Fluid Boundaries – community contemporary dance performances responding to architectural landmarks


Clare Richards is the founder and director of ft’work (Footwork Architects), a non-profit organisation, working to help create thriving communities and ensure clear social principles underpin development within the built environment. She is also a patron of the London Festival of Architecture. In this essay she shares her thoughts on our 2019 theme of boundaries.

LFA Patron, ft’work, is partnering with leading contemporary dance company Shobana Jeyasingh Dance in a public dance response to the Festival’s theme of ‘boundaries’, bridging the gap between physical, social and cultural barriers.
Here’s our first update.


SJD has now recruited dancers from schools and community groups. Secondary school students from Oaklands School and Mulberry School will be taking part alongside senior dancers from Green Candle Dance company. Under Shobana Jeyasingh’s guidance and using her hallmark creative process, they’ll shortly begin work with the company’s dancers, producers and an architect to create a short intergenerational, site-responsive performance. The final work will be performed in two outdoor locations in central London, as well as in the participants’ schools and local communities.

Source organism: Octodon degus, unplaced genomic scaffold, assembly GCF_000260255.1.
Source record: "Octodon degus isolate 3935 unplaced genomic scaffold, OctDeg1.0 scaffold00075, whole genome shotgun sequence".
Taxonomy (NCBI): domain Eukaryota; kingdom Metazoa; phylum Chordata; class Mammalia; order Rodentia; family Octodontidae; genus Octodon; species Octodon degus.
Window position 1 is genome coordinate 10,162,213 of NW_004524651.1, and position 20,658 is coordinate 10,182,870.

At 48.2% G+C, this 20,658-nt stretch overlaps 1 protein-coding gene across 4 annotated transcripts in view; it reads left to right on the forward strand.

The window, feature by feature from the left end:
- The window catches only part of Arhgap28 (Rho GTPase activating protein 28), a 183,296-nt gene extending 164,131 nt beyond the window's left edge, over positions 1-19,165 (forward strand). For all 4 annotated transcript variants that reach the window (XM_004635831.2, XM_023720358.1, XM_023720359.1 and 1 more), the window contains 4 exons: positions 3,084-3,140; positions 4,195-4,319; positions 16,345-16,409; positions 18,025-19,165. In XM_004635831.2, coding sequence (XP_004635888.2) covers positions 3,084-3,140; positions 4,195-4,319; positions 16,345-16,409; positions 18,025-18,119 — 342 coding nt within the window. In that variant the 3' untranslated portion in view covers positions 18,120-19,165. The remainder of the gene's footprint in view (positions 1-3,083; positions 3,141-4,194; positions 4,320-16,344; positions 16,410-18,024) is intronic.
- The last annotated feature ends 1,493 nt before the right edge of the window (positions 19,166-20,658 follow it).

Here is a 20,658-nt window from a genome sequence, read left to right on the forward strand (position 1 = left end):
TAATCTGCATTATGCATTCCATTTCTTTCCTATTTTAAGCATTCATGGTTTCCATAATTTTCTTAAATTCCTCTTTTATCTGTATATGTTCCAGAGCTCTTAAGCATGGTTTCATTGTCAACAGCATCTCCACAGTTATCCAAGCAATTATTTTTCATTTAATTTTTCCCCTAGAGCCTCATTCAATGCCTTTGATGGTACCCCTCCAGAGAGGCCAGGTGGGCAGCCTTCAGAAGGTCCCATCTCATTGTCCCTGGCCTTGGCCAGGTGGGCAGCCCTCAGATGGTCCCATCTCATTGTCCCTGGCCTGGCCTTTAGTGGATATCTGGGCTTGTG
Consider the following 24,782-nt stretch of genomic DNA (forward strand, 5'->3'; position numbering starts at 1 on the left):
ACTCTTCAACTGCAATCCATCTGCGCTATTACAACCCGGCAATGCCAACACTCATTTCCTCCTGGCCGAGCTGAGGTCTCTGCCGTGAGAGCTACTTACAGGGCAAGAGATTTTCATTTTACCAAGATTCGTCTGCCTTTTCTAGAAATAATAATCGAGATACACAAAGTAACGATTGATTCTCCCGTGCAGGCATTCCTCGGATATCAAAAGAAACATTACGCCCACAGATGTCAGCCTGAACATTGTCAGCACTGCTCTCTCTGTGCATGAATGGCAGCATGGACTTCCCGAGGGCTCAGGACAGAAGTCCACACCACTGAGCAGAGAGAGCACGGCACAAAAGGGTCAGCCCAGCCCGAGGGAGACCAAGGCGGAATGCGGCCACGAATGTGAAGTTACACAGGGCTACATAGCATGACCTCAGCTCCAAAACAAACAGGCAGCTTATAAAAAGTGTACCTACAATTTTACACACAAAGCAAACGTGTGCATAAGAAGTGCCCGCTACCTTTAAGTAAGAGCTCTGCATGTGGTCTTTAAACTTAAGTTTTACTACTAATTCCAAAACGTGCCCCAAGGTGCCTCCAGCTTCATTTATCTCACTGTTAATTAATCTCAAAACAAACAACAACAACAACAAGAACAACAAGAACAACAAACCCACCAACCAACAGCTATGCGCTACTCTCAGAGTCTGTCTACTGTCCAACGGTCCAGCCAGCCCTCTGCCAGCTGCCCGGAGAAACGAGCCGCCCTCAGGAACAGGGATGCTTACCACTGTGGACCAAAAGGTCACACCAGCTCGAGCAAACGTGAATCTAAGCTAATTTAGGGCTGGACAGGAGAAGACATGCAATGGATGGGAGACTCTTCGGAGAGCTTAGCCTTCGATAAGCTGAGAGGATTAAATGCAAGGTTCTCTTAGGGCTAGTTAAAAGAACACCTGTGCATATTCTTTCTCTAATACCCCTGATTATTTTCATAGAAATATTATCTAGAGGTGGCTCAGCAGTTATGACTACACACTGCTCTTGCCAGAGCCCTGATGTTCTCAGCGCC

The first site has been selected — Aldgate Square. It’s ideal for several reasons. The backdrop of both old and new buildings reflects the rich social and commercial history of the City: a church, a school, a public square, shops and office blocks. The physical form of the renovated square, with a sculptural stone boundary, seats, pavers, flowerbeds and lawn, provides a range of levels, textures and surfaces. It has a large footfall, with a new café at one end and with people enjoying the space for their lunch breaks.


Our amateur dancers are looking forward to creating their own dance movements and to explore the architectural landmarks. It will allow the young people to dance directly with older dancers, to benefit from a truly creative approach to making movement and to work with their bodies and minds. By also performing in front of their peers, they’ll have a unique opportunity to bring contemporary dance to new audiences. As one of the teachers remarked: ‘This is a great project with huge benefits for participants and the public’.


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